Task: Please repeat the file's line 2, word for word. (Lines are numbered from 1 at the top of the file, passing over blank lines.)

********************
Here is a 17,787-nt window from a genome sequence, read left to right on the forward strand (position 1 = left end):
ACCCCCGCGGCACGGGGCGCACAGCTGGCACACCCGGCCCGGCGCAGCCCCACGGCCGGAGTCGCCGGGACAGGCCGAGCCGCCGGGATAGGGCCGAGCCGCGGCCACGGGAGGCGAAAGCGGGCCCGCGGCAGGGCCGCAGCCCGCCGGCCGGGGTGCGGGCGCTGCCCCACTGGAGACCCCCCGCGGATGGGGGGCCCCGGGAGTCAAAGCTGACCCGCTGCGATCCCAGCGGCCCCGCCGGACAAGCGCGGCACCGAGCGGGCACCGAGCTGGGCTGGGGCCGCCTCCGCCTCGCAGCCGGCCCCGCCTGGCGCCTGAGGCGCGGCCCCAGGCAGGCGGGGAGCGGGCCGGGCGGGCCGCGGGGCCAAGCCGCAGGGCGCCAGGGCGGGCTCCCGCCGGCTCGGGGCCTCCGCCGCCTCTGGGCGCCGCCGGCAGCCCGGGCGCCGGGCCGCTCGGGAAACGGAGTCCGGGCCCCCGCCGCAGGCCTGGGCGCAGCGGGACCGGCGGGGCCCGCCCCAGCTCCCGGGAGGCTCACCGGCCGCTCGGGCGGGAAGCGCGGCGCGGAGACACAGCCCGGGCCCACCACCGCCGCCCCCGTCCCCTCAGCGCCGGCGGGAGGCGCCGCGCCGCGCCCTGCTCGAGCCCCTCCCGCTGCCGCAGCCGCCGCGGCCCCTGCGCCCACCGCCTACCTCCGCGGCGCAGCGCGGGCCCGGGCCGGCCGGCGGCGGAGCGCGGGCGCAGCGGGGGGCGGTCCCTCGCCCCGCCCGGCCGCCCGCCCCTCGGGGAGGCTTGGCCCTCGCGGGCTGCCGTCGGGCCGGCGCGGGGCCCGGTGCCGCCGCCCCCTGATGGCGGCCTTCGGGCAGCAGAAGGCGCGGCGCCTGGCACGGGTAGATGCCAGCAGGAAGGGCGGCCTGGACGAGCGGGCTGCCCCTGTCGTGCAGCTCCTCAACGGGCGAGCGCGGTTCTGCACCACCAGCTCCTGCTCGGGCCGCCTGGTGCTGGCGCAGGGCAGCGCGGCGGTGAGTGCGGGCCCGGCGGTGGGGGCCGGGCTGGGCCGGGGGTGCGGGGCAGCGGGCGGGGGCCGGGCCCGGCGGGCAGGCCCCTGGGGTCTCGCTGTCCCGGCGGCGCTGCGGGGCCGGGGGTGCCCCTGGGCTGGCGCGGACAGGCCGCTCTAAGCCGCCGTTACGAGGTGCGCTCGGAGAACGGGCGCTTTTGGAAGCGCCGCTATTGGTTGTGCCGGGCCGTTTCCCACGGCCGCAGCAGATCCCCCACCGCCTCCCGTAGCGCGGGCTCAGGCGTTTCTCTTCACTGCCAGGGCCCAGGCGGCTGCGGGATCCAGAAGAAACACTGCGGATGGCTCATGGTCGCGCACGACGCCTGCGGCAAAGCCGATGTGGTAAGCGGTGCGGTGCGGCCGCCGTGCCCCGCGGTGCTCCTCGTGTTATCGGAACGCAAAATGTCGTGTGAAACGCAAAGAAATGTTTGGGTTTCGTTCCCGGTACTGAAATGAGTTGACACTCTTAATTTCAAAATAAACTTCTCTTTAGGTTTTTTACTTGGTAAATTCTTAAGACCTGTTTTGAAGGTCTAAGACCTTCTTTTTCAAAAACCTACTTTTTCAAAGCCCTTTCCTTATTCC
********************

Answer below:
ACCCCCGCGGCACGGGGCGCACAGCTGGCACACCCGGCCCGGCGCAGCCCCACGGCCGGAGTCGCCGGGACAGGCCGAGCCGCCGGGATAGGGCCGAGCCGCGGCCACGGGAGGCGAAAGCGGGCCCGCGGCAGGGCCGCAGCCCGCCGGCCGGGGTGCGGGCGCTGCCCCACTGGAGACCCCCCGCGGATGGGGGGCCCCGGGAGTCAAAGCTGACCCGCTGCGATCCCAGCGGCCCCGCCGGACAAGCGCGGCACCGAGCGGGCACCGAGCTGGGCTGGGGCCGCCTCCGCCTCGCAGCCGGCCCCGCCTGGCGCCTGAGGCGCGGCCCCAGGCAGGCGGGGAGCGGGCCGGGCGGGCCGCGGGGCCAAGCCGCAGGGCGCCAGGGCGGGCTCCCGCCGGCTCGGGGCCTCCGCCGCCTCTGGGCGCCGCCGGCAGCCCGGGCGCCGGGCCGCTCGGGAAACGGAGTCCGGGCCCCCGCCGCAGGCCTGGGCGCAGCGGGACCGGCGGGGCCCGCCCCAGCTCCCGGGAGGCTCACCGGCCGCTCGGGCGGGAAGCGCGGCGCGGAGACACAGCCCGGGCCCACCACCGCCGCCCCCGTCCCCTCAGCGCCGGCGGGAGGCGCCGCGCCGCGCCCTGCTCGAGCCCCTCCCGCTGCCGCAGCCGCCGCGGCCCCTGCGCCCACCGCCTACCTCCGCGGCGCAGCGCGGGCCCGGGCCGGCCGGCGGCGGAGCGCGGGCGCAGCGGGGGGCGGTCCCTCGCCCCGCCCGGCCGCCCGCCCCTCGGGGAGGCTTGGCCCTCGCGGGCTGCCGTCGGGCCGGCGCGGGGCCCGGTGCCGCCGCCCCCTGATGGCGGCCTTCGGGCAGCAGAAGGCGCGGCGCCTGGCACGGGTAGATGCCAGCAGGAAGGGCGGCCTGGACGAGCGGGCTGCCCCTGTCGTGCAGCTCCTCAACGGGCGAGCGCGGTTCTGCACCACCAGCTCCTGCTCGGGCCGCCTGGTGCTGGCGCAGGGCAGCGCGGCGGTGAGTGCGGGCCCGGCGGTGGGGGCCGGGCTGGGCCGGGGGTGCGGGGCAGCGGGCGGGGGCCGGGCCCGGCGGGCAGGCCCCTGGGGTCTCGCTGTCCCGGCGGCGCTGCGGGGCCGGGGGTGCCCCTGGGCTGGCGCGGACAGGCCGCTCTAAGCCGCCGTTACGAGGTGCGCTCGGAGAACGGGCGCTTTTGGAAGCGCCGCTATTGGTTGTGCCGGGCCGTTTCCCACGGCCGCAGCAGATCCCCCACCGCCTCCCGTAGCGCGGGCTCAGGCGTTTCTCTTCACTGCCAGGGCCCAGGCGGCTGCGGGATCCAGAAGAAACACTGCGGATGGCTCATGGTCGCGCACGACGCCTGCGGCAAAGCCGATGTGGTAAGCGGTGCGGTGCGGCCGCCGTGCCCCGCGGTGCTCCTCGTGTTATCGGAACGCAAAATGTCGTGTGAAACGCAAAGAAATGTTTGGGTTTCGTTCCCGGTACTGAAATGAGTTGACACTCTTAATTTCAAAATAAACTTCTCTTTAGGTTTTTTACTTGGTAAATTCTTAAGACCTGTTTTGAAGGTCTAAGACCTTCTTTTTCAAAAACCTACTTTTTCAAAGCCCTTTCCTTATTCC